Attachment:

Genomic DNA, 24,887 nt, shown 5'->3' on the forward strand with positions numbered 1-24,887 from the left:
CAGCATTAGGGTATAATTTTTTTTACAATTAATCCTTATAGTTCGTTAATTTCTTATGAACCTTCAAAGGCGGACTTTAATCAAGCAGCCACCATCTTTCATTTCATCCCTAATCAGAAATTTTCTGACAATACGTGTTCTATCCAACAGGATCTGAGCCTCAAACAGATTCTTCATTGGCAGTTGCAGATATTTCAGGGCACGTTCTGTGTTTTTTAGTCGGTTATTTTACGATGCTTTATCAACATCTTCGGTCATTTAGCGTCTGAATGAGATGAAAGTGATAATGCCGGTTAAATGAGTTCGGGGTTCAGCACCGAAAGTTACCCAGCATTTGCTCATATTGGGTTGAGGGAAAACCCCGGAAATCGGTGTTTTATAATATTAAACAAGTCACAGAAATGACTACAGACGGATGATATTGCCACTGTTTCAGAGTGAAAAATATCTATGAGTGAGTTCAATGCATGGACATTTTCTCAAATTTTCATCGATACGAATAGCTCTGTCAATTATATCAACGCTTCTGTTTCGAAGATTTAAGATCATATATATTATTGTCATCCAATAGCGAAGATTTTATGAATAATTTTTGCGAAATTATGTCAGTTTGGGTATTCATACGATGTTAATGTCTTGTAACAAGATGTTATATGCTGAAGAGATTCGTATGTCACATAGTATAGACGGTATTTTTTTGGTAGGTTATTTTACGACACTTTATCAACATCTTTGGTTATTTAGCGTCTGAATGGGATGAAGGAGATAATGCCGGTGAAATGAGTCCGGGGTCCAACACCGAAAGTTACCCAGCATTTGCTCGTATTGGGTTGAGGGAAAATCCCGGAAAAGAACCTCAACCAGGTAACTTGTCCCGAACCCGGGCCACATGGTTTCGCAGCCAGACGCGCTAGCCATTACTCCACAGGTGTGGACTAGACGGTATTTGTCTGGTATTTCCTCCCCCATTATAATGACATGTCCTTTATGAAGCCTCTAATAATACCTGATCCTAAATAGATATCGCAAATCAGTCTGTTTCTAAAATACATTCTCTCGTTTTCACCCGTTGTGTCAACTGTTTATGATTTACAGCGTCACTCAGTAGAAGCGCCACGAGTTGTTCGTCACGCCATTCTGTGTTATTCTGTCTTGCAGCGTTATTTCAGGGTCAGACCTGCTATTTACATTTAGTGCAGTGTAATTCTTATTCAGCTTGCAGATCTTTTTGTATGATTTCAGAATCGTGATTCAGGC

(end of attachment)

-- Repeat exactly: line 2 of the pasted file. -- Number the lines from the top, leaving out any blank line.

CAGCATTAGGGTATAATTTTTTTTACAATTAATCCTTATAGTTCGTTAATTTCTTATGAACCTTCAAAGGCGGACTTTAATCAAGCAGCCACCATCTTTCATTTCATCCCTAATCAGAAATTTTCTGACAATACGTGTTCTATCCAACAGGATCTGAGCCTCAAACAGATTCTTCATTGGCAGTTGCAGATATTTCAGGGCACGTTCTGTGTTTTTTAGTCGGTTATTTTACGATGCTTTATCAACATCTTCGGTCATTTAGCGTCTGAATGAGATGAAAGTGATAATGCCGGTTAAATGAGTTCGGGGTTCAGCACCGAAAGTTACCCAGCATTTGCTCATATTGGGTTGAGGGAAAACCCCGGAAATCGGTGTTTTATAATATTAAACAAGTCACAGAAATGACTACAGACGGATGATATTGCCACTGTTTCAGAGTGAAAAATATCTATGAGTGAGTTCAATGCATGGACATTTTCTCAAATTTTCATCGATACGAATAGCTCTGTCAATTATATCAACGCTTCTGTTTCGAAGATTTAAGATCATATATATTATTGTCATCCAATAGCGAAGATTTTATGAATAATTTTTGCGAAATTATGTCAGTTTGGGTATTCATACGATGTTAATGTCTTGTAACAAGATGTTATATGCTGAAGAGATTCGTATGTCACATAGTATAGACGGTATTTTTTTGGTAGGTTATTTTACGACACTTTATCAACATCTTTGGTTATTTAGCGTCTGAATGGGATGAAGGAGATAATGCCGGTGAAATGAGTCCGGGGTCCAACACCGAAAGTTACCCAGCATTTGCTCGTATTGGGTTGAGGGAAAATCCCGGAAAAGAACCTCAACCAGGTAACTTGTCCCGAACCCGGGCCACATGGTTTCGCAGCCAGACGCGCTAGCCATTACTCCACAGGTGTGGACTAGACGGTATTTGTCTGGTATTTCCTCCCCCATTATAATGACATGTCCTTTATGAAGCCTCTAATAATACCTGATCCTAAATAGATATCGCAAATCAGTCTGTTTCTAAAATACATTCTCTCGTTTTCACCCGTTGTGTCAACTGTTTATGATTTACAGCGTCACTCAGTAGAAGCGCCACGAGTTGTTCGTCACGCCATTCTGTGTTATTCTGTCTTGCAGCGTTATTTCAGGGTCAGACCTGCTATTTACATTTAGTGCAGTGTAATTCTTATTCAGCTTGCAGATCTTTTTGTATGATTTCAGAATCGTGATTCAGGC